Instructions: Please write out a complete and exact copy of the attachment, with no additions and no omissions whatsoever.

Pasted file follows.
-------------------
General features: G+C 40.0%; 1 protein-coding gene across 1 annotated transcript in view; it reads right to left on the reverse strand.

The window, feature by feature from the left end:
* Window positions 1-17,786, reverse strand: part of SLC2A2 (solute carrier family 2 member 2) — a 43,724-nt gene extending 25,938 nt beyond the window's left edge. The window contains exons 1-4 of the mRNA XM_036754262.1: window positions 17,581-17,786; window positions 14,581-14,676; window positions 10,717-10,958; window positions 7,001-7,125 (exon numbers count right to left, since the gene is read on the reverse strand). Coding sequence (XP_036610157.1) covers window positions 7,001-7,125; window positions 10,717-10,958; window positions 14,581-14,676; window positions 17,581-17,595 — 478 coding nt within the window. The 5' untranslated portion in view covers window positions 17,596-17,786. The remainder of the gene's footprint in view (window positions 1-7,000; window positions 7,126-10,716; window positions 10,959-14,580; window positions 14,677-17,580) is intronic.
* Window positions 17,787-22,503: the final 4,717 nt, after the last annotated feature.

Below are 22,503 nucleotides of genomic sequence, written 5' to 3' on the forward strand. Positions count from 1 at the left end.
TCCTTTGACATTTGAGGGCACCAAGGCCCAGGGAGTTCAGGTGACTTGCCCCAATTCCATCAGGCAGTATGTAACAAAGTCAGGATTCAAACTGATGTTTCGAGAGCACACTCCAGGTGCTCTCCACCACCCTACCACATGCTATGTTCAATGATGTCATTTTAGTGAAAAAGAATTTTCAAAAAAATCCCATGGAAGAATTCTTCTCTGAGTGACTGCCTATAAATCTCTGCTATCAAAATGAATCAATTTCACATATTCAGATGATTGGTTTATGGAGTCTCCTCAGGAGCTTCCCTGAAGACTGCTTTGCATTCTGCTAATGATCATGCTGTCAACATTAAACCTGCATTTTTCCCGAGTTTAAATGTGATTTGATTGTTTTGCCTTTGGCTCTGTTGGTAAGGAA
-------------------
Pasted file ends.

General features: G+C 40.0%; 1 protein-coding gene across 1 annotated transcript in view; it reads right to left on the reverse strand.

The window, feature by feature from the left end:
* Window positions 1-17,786, reverse strand: part of SLC2A2 (solute carrier family 2 member 2) — a 43,724-nt gene extending 25,938 nt beyond the window's left edge. The window contains exons 1-4 of the mRNA XM_036754262.1: window positions 17,581-17,786; window positions 14,581-14,676; window positions 10,717-10,958; window positions 7,001-7,125 (exon numbers count right to left, since the gene is read on the reverse strand). Coding sequence (XP_036610157.1) covers window positions 7,001-7,125; window positions 10,717-10,958; window positions 14,581-14,676; window positions 17,581-17,595 — 478 coding nt within the window. The 5' untranslated portion in view covers window positions 17,596-17,786. The remainder of the gene's footprint in view (window positions 1-7,000; window positions 7,126-10,716; window positions 10,959-14,580; window positions 14,677-17,580) is intronic.
* Window positions 17,787-22,503: the final 4,717 nt, after the last annotated feature.

Below are 22,503 nucleotides of genomic sequence, written 5' to 3' on the forward strand. Positions count from 1 at the left end.
TCCTTTGACATTTGAGGGCACCAAGGCCCAGGGAGTTCAGGTGACTTGCCCCAATTCCATCAGGCAGTATGTAACAAAGTCAGGATTCAAACTGATGTTTCGAGAGCACACTCCAGGTGCTCTCCACCACCCTACCACATGCTATGTTCAATGATGTCATTTTAGTGAAAAAGAATTTTCAAAAAAATCCCATGGAAGAATTCTTCTCTGAGTGACTGCCTATAAATCTCTGCTATCAAAATGAATCAATTTCACATATTCAGATGATTGGTTTATGGAGTCTCCTCAGGAGCTTCCCTGAAGACTGCTTTGCATTCTGCTAATGATCATGCTGTCAACATTAAACCTGCATTTTTCCCGAGTTTAAATGTGATTTGATTGTTTTGCCTTTGGCTCTGTTGGTAAGGAA